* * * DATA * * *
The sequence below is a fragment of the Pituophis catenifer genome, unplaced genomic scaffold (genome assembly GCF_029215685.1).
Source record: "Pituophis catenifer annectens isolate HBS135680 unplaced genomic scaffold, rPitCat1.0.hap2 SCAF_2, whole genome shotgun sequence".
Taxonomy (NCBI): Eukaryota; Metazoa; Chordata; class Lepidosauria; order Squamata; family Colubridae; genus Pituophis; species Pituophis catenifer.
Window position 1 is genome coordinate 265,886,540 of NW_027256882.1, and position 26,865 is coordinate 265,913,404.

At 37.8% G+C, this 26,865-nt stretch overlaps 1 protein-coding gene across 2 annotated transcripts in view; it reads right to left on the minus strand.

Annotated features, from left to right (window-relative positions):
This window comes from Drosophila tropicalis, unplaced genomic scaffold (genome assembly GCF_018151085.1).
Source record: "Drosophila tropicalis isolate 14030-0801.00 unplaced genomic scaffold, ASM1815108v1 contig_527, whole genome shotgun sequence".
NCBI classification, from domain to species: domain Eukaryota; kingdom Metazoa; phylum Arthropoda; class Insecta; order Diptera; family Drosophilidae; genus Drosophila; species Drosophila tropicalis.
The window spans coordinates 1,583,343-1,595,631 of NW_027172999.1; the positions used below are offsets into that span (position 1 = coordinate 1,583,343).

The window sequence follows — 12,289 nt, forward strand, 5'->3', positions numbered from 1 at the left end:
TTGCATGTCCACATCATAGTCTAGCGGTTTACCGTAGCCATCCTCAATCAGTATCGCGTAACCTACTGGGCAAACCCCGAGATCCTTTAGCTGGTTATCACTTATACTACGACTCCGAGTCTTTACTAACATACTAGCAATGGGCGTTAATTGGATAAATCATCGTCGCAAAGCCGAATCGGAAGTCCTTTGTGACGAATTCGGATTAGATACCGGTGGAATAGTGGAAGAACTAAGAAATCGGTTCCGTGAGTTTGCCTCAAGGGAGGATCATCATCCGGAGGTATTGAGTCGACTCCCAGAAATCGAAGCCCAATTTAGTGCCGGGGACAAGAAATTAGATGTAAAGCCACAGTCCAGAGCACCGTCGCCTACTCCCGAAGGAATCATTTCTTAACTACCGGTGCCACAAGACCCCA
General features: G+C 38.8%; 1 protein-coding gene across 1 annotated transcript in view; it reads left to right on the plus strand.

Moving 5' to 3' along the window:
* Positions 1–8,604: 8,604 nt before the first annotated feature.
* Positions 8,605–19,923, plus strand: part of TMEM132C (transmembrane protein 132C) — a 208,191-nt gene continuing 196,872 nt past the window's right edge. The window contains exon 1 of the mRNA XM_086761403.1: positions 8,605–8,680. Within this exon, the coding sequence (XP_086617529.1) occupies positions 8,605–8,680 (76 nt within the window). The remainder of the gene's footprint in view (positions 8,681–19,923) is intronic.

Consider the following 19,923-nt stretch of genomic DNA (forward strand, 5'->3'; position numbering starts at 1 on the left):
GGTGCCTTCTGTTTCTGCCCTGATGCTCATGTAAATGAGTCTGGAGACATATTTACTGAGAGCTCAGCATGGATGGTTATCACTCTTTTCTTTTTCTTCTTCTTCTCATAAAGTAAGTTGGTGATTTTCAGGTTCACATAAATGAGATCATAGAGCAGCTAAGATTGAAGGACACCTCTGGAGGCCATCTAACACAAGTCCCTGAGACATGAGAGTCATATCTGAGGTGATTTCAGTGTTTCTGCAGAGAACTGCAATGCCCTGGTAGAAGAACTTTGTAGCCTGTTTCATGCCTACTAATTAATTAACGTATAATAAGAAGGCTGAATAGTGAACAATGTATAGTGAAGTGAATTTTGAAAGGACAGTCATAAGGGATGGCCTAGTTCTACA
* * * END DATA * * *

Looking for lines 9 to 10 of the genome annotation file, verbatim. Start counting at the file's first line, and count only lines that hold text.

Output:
NCBI classification, from domain to species: domain Eukaryota; kingdom Metazoa; phylum Arthropoda; class Insecta; order Diptera; family Drosophilidae; genus Drosophila; species Drosophila tropicalis.
The window spans coordinates 1,583,343-1,595,631 of NW_027172999.1; the positions used below are offsets into that span (position 1 = coordinate 1,583,343).